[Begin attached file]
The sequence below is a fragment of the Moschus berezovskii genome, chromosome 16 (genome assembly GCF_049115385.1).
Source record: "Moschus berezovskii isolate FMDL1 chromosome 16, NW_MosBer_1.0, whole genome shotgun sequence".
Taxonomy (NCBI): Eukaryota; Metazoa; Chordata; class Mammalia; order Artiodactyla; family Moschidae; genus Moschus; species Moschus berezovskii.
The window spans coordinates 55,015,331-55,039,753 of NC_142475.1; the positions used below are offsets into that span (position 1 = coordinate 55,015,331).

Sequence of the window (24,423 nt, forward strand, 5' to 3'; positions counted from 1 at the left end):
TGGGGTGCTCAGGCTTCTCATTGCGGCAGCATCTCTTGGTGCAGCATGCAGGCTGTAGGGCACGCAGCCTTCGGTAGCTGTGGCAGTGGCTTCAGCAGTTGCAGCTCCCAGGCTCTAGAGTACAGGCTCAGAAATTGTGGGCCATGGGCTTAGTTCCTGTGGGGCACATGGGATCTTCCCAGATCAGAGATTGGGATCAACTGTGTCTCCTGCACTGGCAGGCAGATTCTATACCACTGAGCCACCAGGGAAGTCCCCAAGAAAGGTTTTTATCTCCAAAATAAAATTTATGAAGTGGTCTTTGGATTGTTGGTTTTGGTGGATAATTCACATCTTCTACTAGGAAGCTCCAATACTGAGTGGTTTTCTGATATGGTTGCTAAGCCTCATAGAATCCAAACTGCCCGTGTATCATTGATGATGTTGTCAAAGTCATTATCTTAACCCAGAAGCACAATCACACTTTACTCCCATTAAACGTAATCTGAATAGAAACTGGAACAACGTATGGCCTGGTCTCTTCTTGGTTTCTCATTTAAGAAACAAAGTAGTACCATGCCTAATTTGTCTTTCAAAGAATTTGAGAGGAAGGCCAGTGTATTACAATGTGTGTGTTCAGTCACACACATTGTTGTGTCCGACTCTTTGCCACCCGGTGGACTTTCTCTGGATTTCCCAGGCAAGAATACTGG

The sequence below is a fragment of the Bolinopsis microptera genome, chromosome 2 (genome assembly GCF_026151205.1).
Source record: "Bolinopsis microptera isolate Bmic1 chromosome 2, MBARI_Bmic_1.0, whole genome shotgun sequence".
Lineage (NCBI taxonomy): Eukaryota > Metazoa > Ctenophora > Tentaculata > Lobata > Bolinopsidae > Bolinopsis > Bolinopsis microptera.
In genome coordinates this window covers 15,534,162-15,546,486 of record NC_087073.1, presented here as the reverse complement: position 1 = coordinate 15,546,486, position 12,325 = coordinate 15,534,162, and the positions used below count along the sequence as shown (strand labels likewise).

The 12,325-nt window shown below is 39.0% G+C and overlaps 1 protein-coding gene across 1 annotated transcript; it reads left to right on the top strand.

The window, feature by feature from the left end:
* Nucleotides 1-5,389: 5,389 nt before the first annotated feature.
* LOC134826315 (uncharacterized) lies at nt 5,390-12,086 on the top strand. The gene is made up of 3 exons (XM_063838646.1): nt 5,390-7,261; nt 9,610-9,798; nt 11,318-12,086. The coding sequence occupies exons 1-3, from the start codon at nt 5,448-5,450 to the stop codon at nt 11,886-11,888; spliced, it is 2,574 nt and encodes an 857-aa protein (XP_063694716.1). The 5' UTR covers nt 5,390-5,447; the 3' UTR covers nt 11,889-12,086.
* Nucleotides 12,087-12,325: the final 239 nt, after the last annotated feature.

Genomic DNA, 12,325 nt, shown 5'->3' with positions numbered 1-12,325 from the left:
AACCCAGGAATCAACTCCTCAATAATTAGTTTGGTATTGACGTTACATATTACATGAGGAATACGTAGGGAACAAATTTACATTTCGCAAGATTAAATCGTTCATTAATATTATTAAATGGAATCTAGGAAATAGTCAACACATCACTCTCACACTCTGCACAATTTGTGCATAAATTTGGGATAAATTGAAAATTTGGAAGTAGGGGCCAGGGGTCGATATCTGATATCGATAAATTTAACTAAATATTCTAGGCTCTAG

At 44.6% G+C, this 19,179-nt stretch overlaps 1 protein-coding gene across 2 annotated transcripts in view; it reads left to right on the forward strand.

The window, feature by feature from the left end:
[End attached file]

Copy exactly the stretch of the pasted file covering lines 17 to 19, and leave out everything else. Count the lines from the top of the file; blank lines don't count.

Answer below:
AACCCAGGAATCAACTCCTCAATAATTAGTTTGGTATTGACGTTACATATTACATGAGGAATACGTAGGGAACAAATTTACATTTCGCAAGATTAAATCGTTCATTAATATTATTAAATGGAATCTAGGAAATAGTCAACACATCACTCTCACACTCTGCACAATTTGTGCATAAATTTGGGATAAATTGAAAATTTGGAAGTAGGGGCCAGGGGTCGATATCTGATATCGATAAATTTAACTAAATATTCTAGGCTCTAG

At 44.6% G+C, this 19,179-nt stretch overlaps 1 protein-coding gene across 2 annotated transcripts in view; it reads left to right on the forward strand.

The window, feature by feature from the left end: